Newt Gingrich has said not once, but twice that I'm an "invented" person. In his world, Palestinians are a recent creation and not a people that pre-date modern Israel. Gingrich did not distinguish himself when in a recent Republican debate he said that Palestinians are "technically an invention of the late 1970s." But I've been calling myself a Palestinian since childhood, well before the late 1970s, though the State of Israel tries to separate me from my Palestinian heritage by referring to me as an "Israeli Arab." The term is, in fact, an oxymoron at a time when Israel's Palestinian Arab minority -- citizens of the state of Israel -- is regarded by the state as an enemy until proven otherwise.
For my entire life, which dates back to the 1950s, Palestinians have been steadfastly clinging to the land that was not confiscated from us in 1948 by Israel. I have attempted to impart our history to my daughters, even as Israeli curricula and media conveyed inaccurate information to them about our dispossession. No doubt, Palestinian-American parents have had to teach their children in recent days about our remarkable history and explain to them that some politicians would rather bring more heat than light to the most important issues of our time. I feel for those parents having to explain to a small child that Palestinians are a legitimate people, with a real and vibrant history here in the Holy Land, and not some invented construct as Gingrich charged. Imagine how you would feel if your people -- Italian, Mexican, Chinese -- were suddenly described on national television as "invented."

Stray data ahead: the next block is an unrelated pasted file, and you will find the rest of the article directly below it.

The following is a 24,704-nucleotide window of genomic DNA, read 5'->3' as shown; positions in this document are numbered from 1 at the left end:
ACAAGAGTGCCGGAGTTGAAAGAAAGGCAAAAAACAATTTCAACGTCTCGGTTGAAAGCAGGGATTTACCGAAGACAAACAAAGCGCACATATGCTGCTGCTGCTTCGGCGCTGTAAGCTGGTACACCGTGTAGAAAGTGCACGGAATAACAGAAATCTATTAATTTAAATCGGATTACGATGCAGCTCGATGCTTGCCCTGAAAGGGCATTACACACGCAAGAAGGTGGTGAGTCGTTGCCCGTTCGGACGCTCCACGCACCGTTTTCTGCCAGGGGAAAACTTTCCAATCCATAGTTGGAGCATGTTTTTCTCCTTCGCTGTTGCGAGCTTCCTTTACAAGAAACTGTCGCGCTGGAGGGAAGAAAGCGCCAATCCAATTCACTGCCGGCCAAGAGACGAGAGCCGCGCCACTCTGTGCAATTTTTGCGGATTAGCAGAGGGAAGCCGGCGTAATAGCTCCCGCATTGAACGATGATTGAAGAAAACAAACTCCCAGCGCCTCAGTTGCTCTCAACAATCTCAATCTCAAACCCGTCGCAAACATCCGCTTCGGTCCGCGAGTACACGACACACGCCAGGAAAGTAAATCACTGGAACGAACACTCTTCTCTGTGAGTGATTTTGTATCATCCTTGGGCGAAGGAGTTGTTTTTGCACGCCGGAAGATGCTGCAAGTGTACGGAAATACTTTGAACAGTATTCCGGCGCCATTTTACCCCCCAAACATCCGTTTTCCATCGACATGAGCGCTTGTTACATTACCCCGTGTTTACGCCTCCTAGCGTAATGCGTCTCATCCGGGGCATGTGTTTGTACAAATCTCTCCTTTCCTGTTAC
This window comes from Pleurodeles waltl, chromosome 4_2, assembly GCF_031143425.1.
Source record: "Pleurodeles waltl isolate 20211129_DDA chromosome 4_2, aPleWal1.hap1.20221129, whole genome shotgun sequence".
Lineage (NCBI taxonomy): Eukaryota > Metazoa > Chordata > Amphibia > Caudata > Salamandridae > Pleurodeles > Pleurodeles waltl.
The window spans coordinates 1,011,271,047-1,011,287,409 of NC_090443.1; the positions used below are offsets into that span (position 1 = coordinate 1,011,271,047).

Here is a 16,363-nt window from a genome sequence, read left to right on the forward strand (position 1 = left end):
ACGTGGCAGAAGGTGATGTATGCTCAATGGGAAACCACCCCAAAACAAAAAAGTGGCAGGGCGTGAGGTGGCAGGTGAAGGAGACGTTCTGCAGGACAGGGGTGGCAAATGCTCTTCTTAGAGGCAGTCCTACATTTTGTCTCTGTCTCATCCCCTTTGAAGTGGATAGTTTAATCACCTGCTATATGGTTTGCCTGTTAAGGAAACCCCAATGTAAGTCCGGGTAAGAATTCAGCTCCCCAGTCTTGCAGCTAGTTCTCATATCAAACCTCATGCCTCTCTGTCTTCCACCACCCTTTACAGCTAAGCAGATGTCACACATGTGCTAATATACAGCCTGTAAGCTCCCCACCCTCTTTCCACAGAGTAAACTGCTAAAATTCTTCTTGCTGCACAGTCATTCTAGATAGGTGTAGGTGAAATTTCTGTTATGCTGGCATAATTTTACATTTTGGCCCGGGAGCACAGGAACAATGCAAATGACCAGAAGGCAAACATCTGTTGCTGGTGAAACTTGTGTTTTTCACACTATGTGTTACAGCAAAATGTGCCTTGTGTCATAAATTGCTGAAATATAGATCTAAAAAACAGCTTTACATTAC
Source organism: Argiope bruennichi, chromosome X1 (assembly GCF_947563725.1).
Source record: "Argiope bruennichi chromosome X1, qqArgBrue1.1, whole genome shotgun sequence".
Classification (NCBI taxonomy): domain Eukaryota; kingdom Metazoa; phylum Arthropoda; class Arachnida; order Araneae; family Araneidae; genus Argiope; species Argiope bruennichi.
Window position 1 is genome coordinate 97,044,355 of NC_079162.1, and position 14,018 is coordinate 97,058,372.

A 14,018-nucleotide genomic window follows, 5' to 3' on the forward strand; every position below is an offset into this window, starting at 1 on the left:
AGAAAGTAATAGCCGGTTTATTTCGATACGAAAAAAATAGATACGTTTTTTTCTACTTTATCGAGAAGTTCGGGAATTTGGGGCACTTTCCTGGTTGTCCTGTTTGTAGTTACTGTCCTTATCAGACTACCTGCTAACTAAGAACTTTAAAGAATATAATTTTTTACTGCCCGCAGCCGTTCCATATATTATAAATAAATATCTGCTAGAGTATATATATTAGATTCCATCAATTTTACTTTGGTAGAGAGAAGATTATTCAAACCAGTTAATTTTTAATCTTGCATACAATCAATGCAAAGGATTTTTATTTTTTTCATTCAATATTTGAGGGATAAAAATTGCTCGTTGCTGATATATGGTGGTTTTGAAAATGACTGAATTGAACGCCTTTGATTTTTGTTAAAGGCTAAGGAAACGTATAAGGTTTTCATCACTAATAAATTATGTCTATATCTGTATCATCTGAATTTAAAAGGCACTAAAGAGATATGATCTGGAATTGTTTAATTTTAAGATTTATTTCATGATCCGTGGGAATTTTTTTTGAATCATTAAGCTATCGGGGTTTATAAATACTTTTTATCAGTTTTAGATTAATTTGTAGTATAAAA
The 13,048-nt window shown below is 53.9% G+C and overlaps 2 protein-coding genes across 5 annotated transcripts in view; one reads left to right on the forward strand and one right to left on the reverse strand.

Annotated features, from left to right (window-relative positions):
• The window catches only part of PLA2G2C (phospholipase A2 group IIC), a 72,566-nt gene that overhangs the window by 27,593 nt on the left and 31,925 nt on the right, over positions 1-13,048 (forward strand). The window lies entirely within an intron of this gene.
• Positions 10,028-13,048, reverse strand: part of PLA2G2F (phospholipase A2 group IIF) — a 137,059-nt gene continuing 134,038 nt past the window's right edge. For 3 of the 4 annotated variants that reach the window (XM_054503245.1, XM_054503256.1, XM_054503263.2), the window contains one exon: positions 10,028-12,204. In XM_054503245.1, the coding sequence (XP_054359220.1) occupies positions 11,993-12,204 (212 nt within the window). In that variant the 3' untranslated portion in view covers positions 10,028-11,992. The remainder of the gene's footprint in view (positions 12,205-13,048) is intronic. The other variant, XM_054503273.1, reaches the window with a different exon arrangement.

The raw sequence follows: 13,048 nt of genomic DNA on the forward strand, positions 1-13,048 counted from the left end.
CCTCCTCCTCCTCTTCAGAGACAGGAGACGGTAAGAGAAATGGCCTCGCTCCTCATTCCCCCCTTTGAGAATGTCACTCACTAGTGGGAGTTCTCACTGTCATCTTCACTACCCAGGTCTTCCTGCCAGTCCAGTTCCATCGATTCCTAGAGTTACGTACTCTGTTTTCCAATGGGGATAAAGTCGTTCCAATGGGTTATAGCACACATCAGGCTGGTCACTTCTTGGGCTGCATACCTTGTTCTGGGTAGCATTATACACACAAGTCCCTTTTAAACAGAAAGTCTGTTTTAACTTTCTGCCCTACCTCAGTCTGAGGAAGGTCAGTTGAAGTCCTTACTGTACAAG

We Palestinians are no Johnny-come-lately. Our ties to this land go back centuries, as most historians will tell you. The fanciful history of Professor Gingrich, however, seems more to do with securing the Republican nomination than with speaking the truth. He blasts away with one concocted story after another. Fortunately, the Associated Press refuted Gingrich's outrageous claim that we teach our children math by asking, "If there are 13 Jews and nine Jews are killed, how many Jews are left?" It's sickening and depraved and emphatically not in Palestinian math books.